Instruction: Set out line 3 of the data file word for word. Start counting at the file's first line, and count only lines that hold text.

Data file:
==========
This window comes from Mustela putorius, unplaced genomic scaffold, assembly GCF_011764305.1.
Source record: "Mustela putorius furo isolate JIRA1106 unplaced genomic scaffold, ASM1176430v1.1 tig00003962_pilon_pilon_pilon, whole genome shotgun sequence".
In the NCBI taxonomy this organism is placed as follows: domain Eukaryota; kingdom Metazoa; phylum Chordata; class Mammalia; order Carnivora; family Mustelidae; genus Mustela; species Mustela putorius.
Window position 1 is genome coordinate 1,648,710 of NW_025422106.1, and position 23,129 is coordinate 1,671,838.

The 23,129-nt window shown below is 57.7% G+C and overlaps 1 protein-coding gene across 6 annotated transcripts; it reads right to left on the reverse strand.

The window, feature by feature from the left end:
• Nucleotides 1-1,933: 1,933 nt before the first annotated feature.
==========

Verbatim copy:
In the NCBI taxonomy this organism is placed as follows: domain Eukaryota; kingdom Metazoa; phylum Chordata; class Mammalia; order Carnivora; family Mustelidae; genus Mustela; species Mustela putorius.